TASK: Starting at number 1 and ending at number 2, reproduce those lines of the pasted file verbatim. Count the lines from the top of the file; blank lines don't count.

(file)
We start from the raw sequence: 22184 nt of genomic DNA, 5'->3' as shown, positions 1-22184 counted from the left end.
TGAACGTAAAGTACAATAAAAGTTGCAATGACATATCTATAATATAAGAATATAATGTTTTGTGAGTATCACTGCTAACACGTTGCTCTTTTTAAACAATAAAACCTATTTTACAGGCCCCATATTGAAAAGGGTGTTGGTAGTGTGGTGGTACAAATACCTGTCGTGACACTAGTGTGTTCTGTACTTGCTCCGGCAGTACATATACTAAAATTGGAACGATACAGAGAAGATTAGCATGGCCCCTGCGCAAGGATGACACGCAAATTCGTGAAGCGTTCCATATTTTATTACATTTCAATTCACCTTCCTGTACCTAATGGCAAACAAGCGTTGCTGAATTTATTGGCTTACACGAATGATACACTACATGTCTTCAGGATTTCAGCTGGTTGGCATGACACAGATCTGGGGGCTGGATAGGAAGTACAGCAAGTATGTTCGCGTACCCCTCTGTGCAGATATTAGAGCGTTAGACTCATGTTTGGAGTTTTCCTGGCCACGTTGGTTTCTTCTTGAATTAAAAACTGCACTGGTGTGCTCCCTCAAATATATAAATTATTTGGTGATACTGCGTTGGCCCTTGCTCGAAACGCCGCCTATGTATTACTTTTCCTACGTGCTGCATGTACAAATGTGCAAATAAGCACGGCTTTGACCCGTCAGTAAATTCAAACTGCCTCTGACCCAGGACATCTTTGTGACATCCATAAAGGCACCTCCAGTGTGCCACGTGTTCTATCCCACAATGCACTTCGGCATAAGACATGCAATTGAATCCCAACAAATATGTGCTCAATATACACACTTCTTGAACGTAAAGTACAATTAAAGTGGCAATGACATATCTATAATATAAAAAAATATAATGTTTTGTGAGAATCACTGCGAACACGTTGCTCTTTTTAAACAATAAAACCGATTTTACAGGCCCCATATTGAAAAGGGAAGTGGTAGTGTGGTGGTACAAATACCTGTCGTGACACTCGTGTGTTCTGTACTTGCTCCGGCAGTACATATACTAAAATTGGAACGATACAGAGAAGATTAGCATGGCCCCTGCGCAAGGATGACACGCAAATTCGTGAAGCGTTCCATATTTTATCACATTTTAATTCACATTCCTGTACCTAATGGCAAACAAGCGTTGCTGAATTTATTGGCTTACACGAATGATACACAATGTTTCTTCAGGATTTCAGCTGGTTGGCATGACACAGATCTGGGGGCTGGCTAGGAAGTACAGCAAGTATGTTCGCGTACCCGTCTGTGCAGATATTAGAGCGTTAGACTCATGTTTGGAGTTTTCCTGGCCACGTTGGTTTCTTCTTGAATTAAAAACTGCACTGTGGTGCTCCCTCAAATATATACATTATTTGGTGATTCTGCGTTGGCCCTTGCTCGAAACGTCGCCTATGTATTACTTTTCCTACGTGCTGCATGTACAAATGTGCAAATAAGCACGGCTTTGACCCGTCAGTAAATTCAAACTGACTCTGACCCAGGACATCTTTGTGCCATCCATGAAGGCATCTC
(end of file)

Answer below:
We start from the raw sequence: 22184 nt of genomic DNA, 5'->3' as shown, positions 1-22184 counted from the left end.
TGAACGTAAAGTACAATAAAAGTTGCAATGACATATCTATAATATAAGAATATAATGTTTTGTGAGTATCACTGCTAACACGTTGCTCTTTTTAAACAATAAAACCTATTTTACAGGCCCCATATTGAAAAGGGTGTTGGTAGTGTGGTGGTACAAATACCTGTCGTGACACTAGTGTGTTCTGTACTTGCTCCGGCAGTACATATACTAAAATTGGAACGATACAGAGAAGATTAGCATGGCCCCTGCGCAAGGATGACACGCAAATTCGTGAAGCGTTCCATATTTTATTACATTTCAATTCACCTTCCTGTACCTAATGGCAAACAAGCGTTGCTGAATTTATTGGCTTACACGAATGATACACTACATGTCTTCAGGATTTCAGCTGGTTGGCATGACACAGATCTGGGGGCTGGATAGGAAGTACAGCAAGTATGTTCGCGTACCCCTCTGTGCAGATATTAGAGCGTTAGACTCATGTTTGGAGTTTTCCTGGCCACGTTGGTTTCTTCTTGAATTAAAAACTGCACTGGTGTGCTCCCTCAAATATATAAATTATTTGGTGATACTGCGTTGGCCCTTGCTCGAAACGCCGCCTATGTATTACTTTTCCTACGTGCTGCATGTACAAATGTGCAAATAAGCACGGCTTTGACCCGTCAGTAAATTCAAACTGCCTCTGACCCAGGACATCTTTGTGACATCCATAAAGGCACCTCCAGTGTGCCACGTGTTCTATCCCACAATGCACTTCGGCATAAGACATGCAATTGAATCCCAACAAATATGTGCTCAATATACACACTTCTTGAACGTAAAGTACAATTAAAGTGGCAATGACATATCTATAATATAAAAAAATATAATGTTTTGTGAGAATCACTGCGAACACGTTGCTCTTTTTAAACAATAAAACCGATTTTACAGGCCCCATATTGAAAAGGGAAGTGGTAGTGTGGTGGTACAAATACCTGTCGTGACACTCGTGTGTTCTGTACTTGCTCCGGCAGTACATATACTAAAATTGGAACGATACAGAGAAGATTAGCATGGCCCCTGCGCAAGGATGACACGCAAATTCGTGAAGCGTTCCATATTTTATCACATTTTAATTCACATTCCTGTACCTAATGGCAAACAAGCGTTGCTGAATTTATTGGCTTACACGAATGATACACAATGTTTCTTCAGGATTTCAGCTGGTTGGCATGACACAGATCTGGGGGCTGGCTAGGAAGTACAGCAAGTATGTTCGCGTACCCGTCTGTGCAGATATTAGAGCGTTAGACTCATGTTTGGAGTTTTCCTGGCCACGTTGGTTTCTTCTTGAATTAAAAACTGCACTGTGGTGCTCCCTCAAATATATACATTATTTGGTGATTCTGCGTTGGCCCTTGCTCGAAACGTCGCCTATGTATTACTTTTCCTACGTGCTGCATGTACAAATGTGCAAATAAGCACGGCTTTGACCCGTCAGTAAATTCAAACTGACTCTGACCCAGGACATCTTTGTGCCATCCATGAAGGCATCTC